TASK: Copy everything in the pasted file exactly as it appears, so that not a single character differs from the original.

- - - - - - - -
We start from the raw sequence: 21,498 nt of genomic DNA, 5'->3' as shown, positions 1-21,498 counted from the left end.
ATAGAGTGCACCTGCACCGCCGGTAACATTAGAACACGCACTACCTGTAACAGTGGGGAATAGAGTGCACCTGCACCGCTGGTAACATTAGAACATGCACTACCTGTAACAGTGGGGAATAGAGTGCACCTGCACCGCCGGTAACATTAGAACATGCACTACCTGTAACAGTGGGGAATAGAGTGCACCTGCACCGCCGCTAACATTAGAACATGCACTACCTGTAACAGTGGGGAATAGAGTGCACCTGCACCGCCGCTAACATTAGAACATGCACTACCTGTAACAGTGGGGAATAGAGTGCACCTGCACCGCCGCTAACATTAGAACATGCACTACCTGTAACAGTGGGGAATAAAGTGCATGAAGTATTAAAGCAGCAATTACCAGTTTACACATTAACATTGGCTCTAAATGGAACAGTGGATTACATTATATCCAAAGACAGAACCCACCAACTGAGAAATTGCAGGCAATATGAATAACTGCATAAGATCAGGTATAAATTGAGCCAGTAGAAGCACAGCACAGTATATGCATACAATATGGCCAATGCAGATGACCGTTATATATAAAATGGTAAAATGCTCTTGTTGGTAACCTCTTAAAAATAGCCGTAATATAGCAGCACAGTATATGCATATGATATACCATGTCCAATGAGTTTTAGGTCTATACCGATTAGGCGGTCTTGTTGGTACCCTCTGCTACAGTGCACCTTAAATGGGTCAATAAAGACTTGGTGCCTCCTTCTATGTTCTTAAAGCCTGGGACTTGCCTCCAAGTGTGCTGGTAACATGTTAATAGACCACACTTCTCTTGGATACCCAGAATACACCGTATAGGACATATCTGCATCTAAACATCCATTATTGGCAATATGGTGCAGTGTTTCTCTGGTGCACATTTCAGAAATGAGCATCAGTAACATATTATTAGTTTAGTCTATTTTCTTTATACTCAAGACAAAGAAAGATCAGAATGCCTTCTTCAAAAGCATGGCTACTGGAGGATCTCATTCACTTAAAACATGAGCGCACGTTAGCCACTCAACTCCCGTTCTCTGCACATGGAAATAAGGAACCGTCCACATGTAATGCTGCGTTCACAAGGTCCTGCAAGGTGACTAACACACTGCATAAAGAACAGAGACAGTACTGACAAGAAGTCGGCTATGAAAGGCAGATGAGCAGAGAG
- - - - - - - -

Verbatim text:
We start from the raw sequence: 21,498 nt of genomic DNA, 5'->3' as shown, positions 1-21,498 counted from the left end.
ATAGAGTGCACCTGCACCGCCGGTAACATTAGAACACGCACTACCTGTAACAGTGGGGAATAGAGTGCACCTGCACCGCTGGTAACATTAGAACATGCACTACCTGTAACAGTGGGGAATAGAGTGCACCTGCACCGCCGGTAACATTAGAACATGCACTACCTGTAACAGTGGGGAATAGAGTGCACCTGCACCGCCGCTAACATTAGAACATGCACTACCTGTAACAGTGGGGAATAGAGTGCACCTGCACCGCCGCTAACATTAGAACATGCACTACCTGTAACAGTGGGGAATAGAGTGCACCTGCACCGCCGCTAACATTAGAACATGCACTACCTGTAACAGTGGGGAATAAAGTGCATGAAGTATTAAAGCAGCAATTACCAGTTTACACATTAACATTGGCTCTAAATGGAACAGTGGATTACATTATATCCAAAGACAGAACCCACCAACTGAGAAATTGCAGGCAATATGAATAACTGCATAAGATCAGGTATAAATTGAGCCAGTAGAAGCACAGCACAGTATATGCATACAATATGGCCAATGCAGATGACCGTTATATATAAAATGGTAAAATGCTCTTGTTGGTAACCTCTTAAAAATAGCCGTAATATAGCAGCACAGTATATGCATATGATATACCATGTCCAATGAGTTTTAGGTCTATACCGATTAGGCGGTCTTGTTGGTACCCTCTGCTACAGTGCACCTTAAATGGGTCAATAAAGACTTGGTGCCTCCTTCTATGTTCTTAAAGCCTGGGACTTGCCTCCAAGTGTGCTGGTAACATGTTAATAGACCACACTTCTCTTGGATACCCAGAATACACCGTATAGGACATATCTGCATCTAAACATCCATTATTGGCAATATGGTGCAGTGTTTCTCTGGTGCACATTTCAGAAATGAGCATCAGTAACATATTATTAGTTTAGTCTATTTTCTTTATACTCAAGACAAAGAAAGATCAGAATGCCTTCTTCAAAAGCATGGCTACTGGAGGATCTCATTCACTTAAAACATGAGCGCACGTTAGCCACTCAACTCCCGTTCTCTGCACATGGAAATAAGGAACCGTCCACATGTAATGCTGCGTTCACAAGGTCCTGCAAGGTGACTAACACACTGCATAAAGAACAGAGACAGTACTGACAAGAAGTCGGCTATGAAAGGCAGATGAGCAGAGAG